Donald Trump calls for major expansion of U.S. missile defense

January 17, 2019

President Trump called for a major buildup of U.S. missile defense systems Thursday, saying the nation faces increased threats from Iran, Russia, North Korea and China.

In an address at the Pentagon, Mr. Trump outlined six major changes to U.S. missile defense, including prioritizing the defense of Americans “above all else.”

“As president, my first duty is the defense of our country,” Mr. Trump said. “I will accept nothing less for our nation that the most effective, cutting-edge missile defense systems.”

He said the new plan will include an emphasis on space-based defense technology and 20 new above-ground interceptors in Alaska to detect foreign missiles. He called it a program “that can shield every city in the United States.”

The president said the U.S. needs to stay “several steps ahead of those who would do us harm.”

“We will never negotiate away our right to do this,” he said. “The world is changing, and we’re going to change much faster than the rest of the world.”

Mr. Trump introduced a long-awaited Missile Defense Review, which says “the threat environment is markedly more dangerous than in years past and demands a concerted U.S. effort to improve existing capabilities for both homeland and regional missile defense.”

It identifies threats from:

North Korea: “While a possible new avenue to peace now exists with North Korea, it continues to pose an extraordinary threat and the United States must remain vigilant.”

Iran: “Iran has the largest ballistic missile force in the Middle East and continues the development of technologies applicable to intercontinental range missiles capable of threatening the United States. Its desire to have a strategic counter to the United States could drive it to field an ICBM, and progress in its space program could shorten the pathway to an ICBM.”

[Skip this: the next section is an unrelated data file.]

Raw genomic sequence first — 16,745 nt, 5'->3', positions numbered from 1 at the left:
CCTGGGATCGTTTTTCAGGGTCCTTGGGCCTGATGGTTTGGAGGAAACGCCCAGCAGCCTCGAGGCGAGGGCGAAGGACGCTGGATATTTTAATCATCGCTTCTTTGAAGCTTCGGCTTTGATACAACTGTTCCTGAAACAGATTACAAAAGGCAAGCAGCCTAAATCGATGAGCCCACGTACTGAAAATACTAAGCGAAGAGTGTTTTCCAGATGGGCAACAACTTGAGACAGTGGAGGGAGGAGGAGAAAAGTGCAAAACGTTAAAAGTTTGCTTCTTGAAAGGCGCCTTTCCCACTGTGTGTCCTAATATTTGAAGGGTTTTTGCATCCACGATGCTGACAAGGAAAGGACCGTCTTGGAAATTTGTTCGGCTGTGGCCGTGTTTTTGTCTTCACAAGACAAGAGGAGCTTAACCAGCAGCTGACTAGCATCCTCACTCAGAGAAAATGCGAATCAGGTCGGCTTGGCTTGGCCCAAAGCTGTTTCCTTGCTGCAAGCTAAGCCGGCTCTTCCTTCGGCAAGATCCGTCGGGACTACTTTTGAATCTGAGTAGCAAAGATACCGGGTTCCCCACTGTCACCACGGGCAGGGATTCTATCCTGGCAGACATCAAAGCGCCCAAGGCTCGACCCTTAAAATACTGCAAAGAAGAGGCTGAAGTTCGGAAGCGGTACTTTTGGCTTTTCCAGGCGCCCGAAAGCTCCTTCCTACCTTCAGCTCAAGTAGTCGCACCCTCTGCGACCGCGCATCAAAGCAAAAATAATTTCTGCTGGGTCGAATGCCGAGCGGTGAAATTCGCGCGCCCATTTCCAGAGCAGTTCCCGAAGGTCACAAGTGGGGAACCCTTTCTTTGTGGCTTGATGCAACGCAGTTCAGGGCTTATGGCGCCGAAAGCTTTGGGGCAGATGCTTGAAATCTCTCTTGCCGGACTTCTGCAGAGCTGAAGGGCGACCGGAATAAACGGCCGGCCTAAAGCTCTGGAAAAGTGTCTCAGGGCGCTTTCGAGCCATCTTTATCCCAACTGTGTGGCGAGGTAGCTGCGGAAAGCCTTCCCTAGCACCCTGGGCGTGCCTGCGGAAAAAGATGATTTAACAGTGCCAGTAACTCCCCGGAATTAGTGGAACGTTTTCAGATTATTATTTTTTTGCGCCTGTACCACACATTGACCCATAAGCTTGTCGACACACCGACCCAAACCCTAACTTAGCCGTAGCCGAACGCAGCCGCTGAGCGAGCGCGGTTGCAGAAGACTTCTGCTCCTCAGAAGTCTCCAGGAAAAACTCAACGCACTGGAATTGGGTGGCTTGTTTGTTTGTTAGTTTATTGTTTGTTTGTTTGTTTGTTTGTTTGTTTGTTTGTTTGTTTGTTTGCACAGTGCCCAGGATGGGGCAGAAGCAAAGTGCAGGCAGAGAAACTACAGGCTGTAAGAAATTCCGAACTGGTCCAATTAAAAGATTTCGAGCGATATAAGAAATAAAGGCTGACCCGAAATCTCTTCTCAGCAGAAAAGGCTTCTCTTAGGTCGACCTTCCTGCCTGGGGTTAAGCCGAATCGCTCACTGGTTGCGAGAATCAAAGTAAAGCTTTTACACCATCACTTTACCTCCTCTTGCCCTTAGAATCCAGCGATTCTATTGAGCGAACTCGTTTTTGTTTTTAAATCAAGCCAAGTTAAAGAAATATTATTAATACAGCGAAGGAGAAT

Russia: “Russia considers the United States and the North Atlantic Treaty Organization to be the principal threat to its contemporary revisionist geopolitical ambitions and routinely conducts exercises involving simulated nuclear strikes against the U.S. homeland.”

China: “China seeks to displace the United States in the Indo-Pacific region and reorder the region to its advantage. Offensive missiles play an increasingly prominent role in China’s military modernization, its coercive threats, and efforts to counter U.S. military capabilities in the Indo-Pacific.”

Neither the president nor the report said how much the upgrades would cost taxpayers. Missile defense spending increased in the current fiscal year about 25 percent, to $9.9 billion, amid concerns over North Korea’s missile and nuclear programs.

The Missile Defense Review calls for a plan to study capabilities such as space-based interceptors and directed-energy weapons.

The report, commissioned in 2017, is the first official update to missile defense policy in nine years. It comes as the president is withdrawing the U.S. from a nuclear treaty with Russia on shorter-range nuclear weapons, with Mr. Trump saying Moscow has cheated on the agreement while the U.S. has been limited by it.

Update hourly